Running Splunk In Docker is about as easy as it should be

You have fully embraced the world of Docker hosted containers, and no longer have the patience for local installations of “Enterprise” software that requires a developer account to download. Fortunately, there’s a Splunk Enterprise Docker Image just for you. It even comes preconfigured with a 500M per day developer license. No account required!

Starting Splunk in Docker

The Splunk Enterprise Docker Image makes installation as simple as this:

$ docker run -p "8000:8000" -p "8088:8088" -p "8089:8089" --env SPLUNK_USER="root" --env SPLUNK_START_ARGS="--accept-license --seed-passwd passw0rd" splunk/splunk

This tells Docker to start up an instance of splunk/splunk:latest using its default ports 8000 for the web interface, 8088 for the HTTP Event Collector, and 8089 for the Splunk API services.

You will see some output to the console as Splunk is starting up…

...
	
Generating a 2048 bit RSA private key
..............+++
................................................+++
writing new private key to 'privKeySecure.pem'
-----
Signature ok
subject=/CN=a6dbb1181186/O=SplunkUser
Getting CA Private Key
writing RSA key
	All installed files intact.
	Done
All preliminary checks passed.
	
Starting splunk server daemon (splunkd)...
Done
	
	
Waiting for web server at http://127.0.0.1:8000 to be available.... Done
	
	
If you get stuck, we're here to help.
Look for answers here: http://docs.splunk.com
	
The Splunk web interface is at http://a6dbb1181186:8000

You can login at http://localhost:8000 with username admin and password passw0rd.

Create a Splunk HTTP Event Collector for Docker Logging

Before another Docker container can log directly to Splunk, you need to create a new HTTP Event Collector that listens for logging events on port 8088:

  1. Login to the Splunk web interface at: http://localhost:8000 using the values for admin and passw0rd for the username and password.
  2. Navigate to the Settings → Data Inputs → HTTP Event Collector page and click the New Token button.
  3. Enter the Name docker and click the Next button.
  4. Under the Index section, click the Create a new index link.
  5. Enter the Index Name docker and click the Save button.
  6. The Default Index will now read docker. Click the Review button.
  7. Review these settings and click the Submit button.
  8. You will then read Token has been created successfully and can copy the hexadecimal Token Value to your clipboard for use in subsequent docker run commands…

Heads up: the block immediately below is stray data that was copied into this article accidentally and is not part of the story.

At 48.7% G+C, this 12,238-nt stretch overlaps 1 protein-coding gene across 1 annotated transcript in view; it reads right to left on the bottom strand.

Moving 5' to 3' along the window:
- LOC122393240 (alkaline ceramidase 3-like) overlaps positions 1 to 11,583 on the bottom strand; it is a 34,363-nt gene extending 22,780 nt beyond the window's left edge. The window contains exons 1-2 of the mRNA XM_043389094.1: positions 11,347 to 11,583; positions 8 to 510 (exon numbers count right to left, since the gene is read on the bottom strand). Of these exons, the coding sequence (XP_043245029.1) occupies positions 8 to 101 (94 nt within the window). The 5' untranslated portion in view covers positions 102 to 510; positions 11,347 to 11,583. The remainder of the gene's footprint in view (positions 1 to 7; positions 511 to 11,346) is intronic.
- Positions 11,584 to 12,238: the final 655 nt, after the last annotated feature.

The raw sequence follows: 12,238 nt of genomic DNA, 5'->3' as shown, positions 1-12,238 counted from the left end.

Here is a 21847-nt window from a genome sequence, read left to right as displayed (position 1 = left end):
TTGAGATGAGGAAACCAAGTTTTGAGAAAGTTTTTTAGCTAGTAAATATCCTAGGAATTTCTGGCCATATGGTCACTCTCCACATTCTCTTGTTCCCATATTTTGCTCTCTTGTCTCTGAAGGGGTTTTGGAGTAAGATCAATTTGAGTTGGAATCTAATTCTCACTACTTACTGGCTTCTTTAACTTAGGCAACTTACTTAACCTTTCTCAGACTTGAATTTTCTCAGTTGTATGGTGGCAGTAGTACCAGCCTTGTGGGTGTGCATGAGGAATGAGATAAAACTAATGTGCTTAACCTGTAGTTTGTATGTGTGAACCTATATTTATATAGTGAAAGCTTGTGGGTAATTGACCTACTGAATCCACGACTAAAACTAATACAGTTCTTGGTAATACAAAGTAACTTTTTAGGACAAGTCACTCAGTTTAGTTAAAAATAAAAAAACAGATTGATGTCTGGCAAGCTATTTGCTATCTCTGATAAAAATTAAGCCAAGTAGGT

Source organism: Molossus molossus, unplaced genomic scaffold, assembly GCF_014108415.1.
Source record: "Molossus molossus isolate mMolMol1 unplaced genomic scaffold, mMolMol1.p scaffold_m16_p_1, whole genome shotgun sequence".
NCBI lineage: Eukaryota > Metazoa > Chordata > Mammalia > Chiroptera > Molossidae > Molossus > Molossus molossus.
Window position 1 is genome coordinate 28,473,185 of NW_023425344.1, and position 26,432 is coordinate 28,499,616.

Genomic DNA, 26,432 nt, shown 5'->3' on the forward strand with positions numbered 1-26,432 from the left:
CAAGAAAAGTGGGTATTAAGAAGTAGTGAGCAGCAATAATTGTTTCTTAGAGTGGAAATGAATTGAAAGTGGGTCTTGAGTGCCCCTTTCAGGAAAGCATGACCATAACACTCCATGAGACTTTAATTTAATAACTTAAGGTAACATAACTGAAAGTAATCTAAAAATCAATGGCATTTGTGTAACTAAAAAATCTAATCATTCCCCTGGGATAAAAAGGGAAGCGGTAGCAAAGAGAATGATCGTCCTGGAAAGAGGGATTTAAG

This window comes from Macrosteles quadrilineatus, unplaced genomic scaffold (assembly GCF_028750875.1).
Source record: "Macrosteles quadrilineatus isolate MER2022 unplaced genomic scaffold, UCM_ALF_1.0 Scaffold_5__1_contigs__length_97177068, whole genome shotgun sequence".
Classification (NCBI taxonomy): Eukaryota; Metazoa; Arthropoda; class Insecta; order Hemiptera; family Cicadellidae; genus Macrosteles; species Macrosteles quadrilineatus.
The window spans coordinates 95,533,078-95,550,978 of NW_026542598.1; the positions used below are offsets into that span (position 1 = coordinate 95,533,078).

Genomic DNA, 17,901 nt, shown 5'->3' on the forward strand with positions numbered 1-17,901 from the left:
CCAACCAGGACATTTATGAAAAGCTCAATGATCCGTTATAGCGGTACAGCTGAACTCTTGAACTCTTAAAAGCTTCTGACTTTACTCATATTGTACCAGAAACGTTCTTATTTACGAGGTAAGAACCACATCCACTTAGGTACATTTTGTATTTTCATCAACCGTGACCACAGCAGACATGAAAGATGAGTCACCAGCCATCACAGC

9. Finally, navigate to Settings → Data Inputs → HTTP Event Collector and click the Global Settings button.
  10. Select All Tokens Enabled and click Save. This enables the HTTP Event Collector on port 8088.

That sounds like a lot of work, but it’s almost entirely default values and you will only need to do this once after creating a new Splunk container.

Log Another Docker Container Directly To Splunk

Once the Splunk HTTP Event Collector is enabled and you have a valid Token Value for logging, it’s comparatively easy for Docker to log the rest of your containers directly to it.

Runing a command similar to the following tells Docker to log the output from your container directly to Splunk:

$ docker run --log-driver=splunk --log-opt splunk-token=2320e24a-06e1-4993-ad0b-56d49e6541f4 --log-opt splunk-url=https://11.22.33.44:8088 --log-opt splunk-format=raw --log-opt tag="" --log-opt splunk-insecureskipverify=true alpine echo "{\"msg\":\"hello from alpine\"}"

The docker run command supports the --log-driver and --log-opt switches which allow us to tell Docker how to handle logging:

  • --log-driver=splunk tells Docker to send logs to Splunk’s HTTP Event Collector.
  • --log-opt splunk-token is where we put the Token Value we created for logging.
  • --log-opt splunk-url is the HTTPS link to the Splunk HTTP Collector on port 8088.
  • --log-opt splunk-format=raw tells Docker to send the raw text from our logs.
  • --log-opt splunk-insecureskipverify=true tells Docker to skip cert verification.

That’s a lot of options, but it’s everything you’ll need to get those logs sent directly to Splunk for further analysis. Use the host IP address of the docker server, or an appropriate DNS entry (don’t use localhost). Docker will exit immediately if this connection fails, providing you with a hint that you may not have completed step 10 above.

A logging connection failure looks like this upon executing the docker command:

docker: Error response from daemon: failed to initialize logging driver: Options https://11.22.33.44:8088/services/collector/event/1.0: EOF.
ERRO[0000] error waiting for container: context canceled

Start Searching in Splunk

If you were able to start up a Docker container using all of the Splunk logging options in the previous section, the logging output from that container is now searchable in Splunk.

Try this simple search to see what events have been received:

index="docker"

If you ran the alpine example above, you will see the JSON-based output from it in the results:

{ [-]
  "msg":"hello from alpine"
}

Although Splunk handles JSON output exceptionally well, any text output from a logged container will be entered as a searchable event.

References